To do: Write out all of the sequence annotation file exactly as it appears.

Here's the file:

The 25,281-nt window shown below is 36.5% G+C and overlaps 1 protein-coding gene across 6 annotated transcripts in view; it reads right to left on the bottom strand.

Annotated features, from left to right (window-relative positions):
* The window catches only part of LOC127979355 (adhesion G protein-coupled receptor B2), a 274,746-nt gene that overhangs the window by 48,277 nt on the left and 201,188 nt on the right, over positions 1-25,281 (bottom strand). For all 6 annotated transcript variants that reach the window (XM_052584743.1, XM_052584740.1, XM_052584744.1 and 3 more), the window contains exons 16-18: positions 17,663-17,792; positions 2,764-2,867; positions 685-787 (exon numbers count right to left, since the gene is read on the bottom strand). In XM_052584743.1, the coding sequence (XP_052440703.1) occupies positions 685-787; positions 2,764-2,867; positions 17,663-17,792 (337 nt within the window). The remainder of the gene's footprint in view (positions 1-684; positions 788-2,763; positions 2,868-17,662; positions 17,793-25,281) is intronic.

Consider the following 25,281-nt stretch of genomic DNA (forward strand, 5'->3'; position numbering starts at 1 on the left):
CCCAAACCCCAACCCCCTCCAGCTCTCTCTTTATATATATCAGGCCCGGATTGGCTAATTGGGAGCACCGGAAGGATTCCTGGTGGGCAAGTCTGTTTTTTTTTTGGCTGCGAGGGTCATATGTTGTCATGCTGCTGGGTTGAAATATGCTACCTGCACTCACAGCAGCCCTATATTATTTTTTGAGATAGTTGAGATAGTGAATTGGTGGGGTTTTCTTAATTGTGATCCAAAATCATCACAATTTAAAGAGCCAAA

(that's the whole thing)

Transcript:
The 25,281-nt window shown below is 36.5% G+C and overlaps 1 protein-coding gene across 6 annotated transcripts in view; it reads right to left on the bottom strand.

Annotated features, from left to right (window-relative positions):
* The window catches only part of LOC127979355 (adhesion G protein-coupled receptor B2), a 274,746-nt gene that overhangs the window by 48,277 nt on the left and 201,188 nt on the right, over positions 1-25,281 (bottom strand). For all 6 annotated transcript variants that reach the window (XM_052584743.1, XM_052584740.1, XM_052584744.1 and 3 more), the window contains exons 16-18: positions 17,663-17,792; positions 2,764-2,867; positions 685-787 (exon numbers count right to left, since the gene is read on the bottom strand). In XM_052584743.1, the coding sequence (XP_052440703.1) occupies positions 685-787; positions 2,764-2,867; positions 17,663-17,792 (337 nt within the window). The remainder of the gene's footprint in view (positions 1-684; positions 788-2,763; positions 2,868-17,662; positions 17,793-25,281) is intronic.

Consider the following 25,281-nt stretch of genomic DNA (forward strand, 5'->3'; position numbering starts at 1 on the left):
CCCAAACCCCAACCCCCTCCAGCTCTCTCTTTATATATATCAGGCCCGGATTGGCTAATTGGGAGCACCGGAAGGATTCCTGGTGGGCAAGTCTGTTTTTTTTTTGGCTGCGAGGGTCATATGTTGTCATGCTGCTGGGTTGAAATATGCTACCTGCACTCACAGCAGCCCTATATTATTTTTTGAGATAGTTGAGATAGTGAATTGGTGGGGTTTTCTTAATTGTGATCCAAAATCATCACAATTTAAAGAGCCAAA